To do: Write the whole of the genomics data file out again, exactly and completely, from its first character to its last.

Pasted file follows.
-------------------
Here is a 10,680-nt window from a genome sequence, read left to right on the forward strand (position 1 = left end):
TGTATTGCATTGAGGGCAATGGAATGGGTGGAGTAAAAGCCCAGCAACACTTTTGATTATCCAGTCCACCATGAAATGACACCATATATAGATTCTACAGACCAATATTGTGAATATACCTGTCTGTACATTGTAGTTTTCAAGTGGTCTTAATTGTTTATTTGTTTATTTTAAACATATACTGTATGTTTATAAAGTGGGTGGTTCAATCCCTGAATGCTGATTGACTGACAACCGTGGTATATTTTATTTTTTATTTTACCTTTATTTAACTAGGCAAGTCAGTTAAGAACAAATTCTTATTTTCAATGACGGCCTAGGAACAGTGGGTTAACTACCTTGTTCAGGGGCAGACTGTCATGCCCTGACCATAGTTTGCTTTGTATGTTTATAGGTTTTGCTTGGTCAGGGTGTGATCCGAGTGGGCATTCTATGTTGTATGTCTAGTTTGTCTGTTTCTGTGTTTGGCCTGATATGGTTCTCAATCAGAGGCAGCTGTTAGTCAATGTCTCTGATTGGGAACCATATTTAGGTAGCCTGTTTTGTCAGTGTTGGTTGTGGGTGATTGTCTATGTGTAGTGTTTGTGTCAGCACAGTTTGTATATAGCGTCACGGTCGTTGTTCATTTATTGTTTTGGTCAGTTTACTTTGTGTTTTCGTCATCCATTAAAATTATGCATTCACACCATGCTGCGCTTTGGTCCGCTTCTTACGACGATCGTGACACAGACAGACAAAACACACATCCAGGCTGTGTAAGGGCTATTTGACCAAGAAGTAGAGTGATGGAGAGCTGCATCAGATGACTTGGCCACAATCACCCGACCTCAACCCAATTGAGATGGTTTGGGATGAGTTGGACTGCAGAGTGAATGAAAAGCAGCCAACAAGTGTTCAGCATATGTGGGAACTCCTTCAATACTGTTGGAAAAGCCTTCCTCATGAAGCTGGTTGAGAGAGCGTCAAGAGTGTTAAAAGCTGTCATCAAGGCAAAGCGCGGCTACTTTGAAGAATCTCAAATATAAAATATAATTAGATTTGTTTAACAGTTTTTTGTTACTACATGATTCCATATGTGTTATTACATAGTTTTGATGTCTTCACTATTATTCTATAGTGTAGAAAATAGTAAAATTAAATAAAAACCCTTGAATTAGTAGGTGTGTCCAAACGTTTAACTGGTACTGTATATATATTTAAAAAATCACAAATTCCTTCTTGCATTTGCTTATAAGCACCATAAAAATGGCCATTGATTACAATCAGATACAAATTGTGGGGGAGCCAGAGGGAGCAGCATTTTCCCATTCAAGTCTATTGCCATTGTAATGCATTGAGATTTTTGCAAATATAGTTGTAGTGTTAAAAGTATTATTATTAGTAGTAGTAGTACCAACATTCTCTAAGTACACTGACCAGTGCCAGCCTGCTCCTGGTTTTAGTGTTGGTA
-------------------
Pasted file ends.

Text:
Here is a 10,680-nt window from a genome sequence, read left to right on the forward strand (position 1 = left end):
TGTATTGCATTGAGGGCAATGGAATGGGTGGAGTAAAAGCCCAGCAACACTTTTGATTATCCAGTCCACCATGAAATGACACCATATATAGATTCTACAGACCAATATTGTGAATATACCTGTCTGTACATTGTAGTTTTCAAGTGGTCTTAATTGTTTATTTGTTTATTTTAAACATATACTGTATGTTTATAAAGTGGGTGGTTCAATCCCTGAATGCTGATTGACTGACAACCGTGGTATATTTTATTTTTTATTTTACCTTTATTTAACTAGGCAAGTCAGTTAAGAACAAATTCTTATTTTCAATGACGGCCTAGGAACAGTGGGTTAACTACCTTGTTCAGGGGCAGACTGTCATGCCCTGACCATAGTTTGCTTTGTATGTTTATAGGTTTTGCTTGGTCAGGGTGTGATCCGAGTGGGCATTCTATGTTGTATGTCTAGTTTGTCTGTTTCTGTGTTTGGCCTGATATGGTTCTCAATCAGAGGCAGCTGTTAGTCAATGTCTCTGATTGGGAACCATATTTAGGTAGCCTGTTTTGTCAGTGTTGGTTGTGGGTGATTGTCTATGTGTAGTGTTTGTGTCAGCACAGTTTGTATATAGCGTCACGGTCGTTGTTCATTTATTGTTTTGGTCAGTTTACTTTGTGTTTTCGTCATCCATTAAAATTATGCATTCACACCATGCTGCGCTTTGGTCCGCTTCTTACGACGATCGTGACACAGACAGACAAAACACACATCCAGGCTGTGTAAGGGCTATTTGACCAAGAAGTAGAGTGATGGAGAGCTGCATCAGATGACTTGGCCACAATCACCCGACCTCAACCCAATTGAGATGGTTTGGGATGAGTTGGACTGCAGAGTGAATGAAAAGCAGCCAACAAGTGTTCAGCATATGTGGGAACTCCTTCAATACTGTTGGAAAAGCCTTCCTCATGAAGCTGGTTGAGAGAGCGTCAAGAGTGTTAAAAGCTGTCATCAAGGCAAAGCGCGGCTACTTTGAAGAATCTCAAATATAAAATATAATTAGATTTGTTTAACAGTTTTTTGTTACTACATGATTCCATATGTGTTATTACATAGTTTTGATGTCTTCACTATTATTCTATAGTGTAGAAAATAGTAAAATTAAATAAAAACCCTTGAATTAGTAGGTGTGTCCAAACGTTTAACTGGTACTGTATATATATTTAAAAAATCACAAATTCCTTCTTGCATTTGCTTATAAGCACCATAAAAATGGCCATTGATTACAATCAGATACAAATTGTGGGGGAGCCAGAGGGAGCAGCATTTTCCCATTCAAGTCTATTGCCATTGTAATGCATTGAGATTTTTGCAAATATAGTTGTAGTGTTAAAAGTATTATTATTAGTAGTAGTAGTACCAACATTCTCTAAGTACACTGACCAGTGCCAGCCTGCTCCTGGTTTTAGTGTTGGTA